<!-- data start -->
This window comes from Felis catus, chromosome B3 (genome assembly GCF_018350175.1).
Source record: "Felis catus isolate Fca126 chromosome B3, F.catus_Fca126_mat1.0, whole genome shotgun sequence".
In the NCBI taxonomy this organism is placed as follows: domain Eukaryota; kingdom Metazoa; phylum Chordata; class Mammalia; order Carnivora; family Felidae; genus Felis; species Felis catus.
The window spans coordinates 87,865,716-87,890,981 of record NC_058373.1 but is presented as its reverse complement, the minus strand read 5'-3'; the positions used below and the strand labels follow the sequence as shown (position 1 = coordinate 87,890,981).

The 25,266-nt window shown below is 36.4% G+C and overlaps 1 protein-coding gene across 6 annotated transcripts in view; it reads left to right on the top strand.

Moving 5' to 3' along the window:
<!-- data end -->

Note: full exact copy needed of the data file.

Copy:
This window comes from Felis catus, chromosome B3 (genome assembly GCF_018350175.1).
Source record: "Felis catus isolate Fca126 chromosome B3, F.catus_Fca126_mat1.0, whole genome shotgun sequence".
In the NCBI taxonomy this organism is placed as follows: domain Eukaryota; kingdom Metazoa; phylum Chordata; class Mammalia; order Carnivora; family Felidae; genus Felis; species Felis catus.
The window spans coordinates 87,865,716-87,890,981 of record NC_058373.1 but is presented as its reverse complement, the minus strand read 5'-3'; the positions used below and the strand labels follow the sequence as shown (position 1 = coordinate 87,890,981).

The 25,266-nt window shown below is 36.4% G+C and overlaps 1 protein-coding gene across 6 annotated transcripts in view; it reads left to right on the top strand.

Moving 5' to 3' along the window: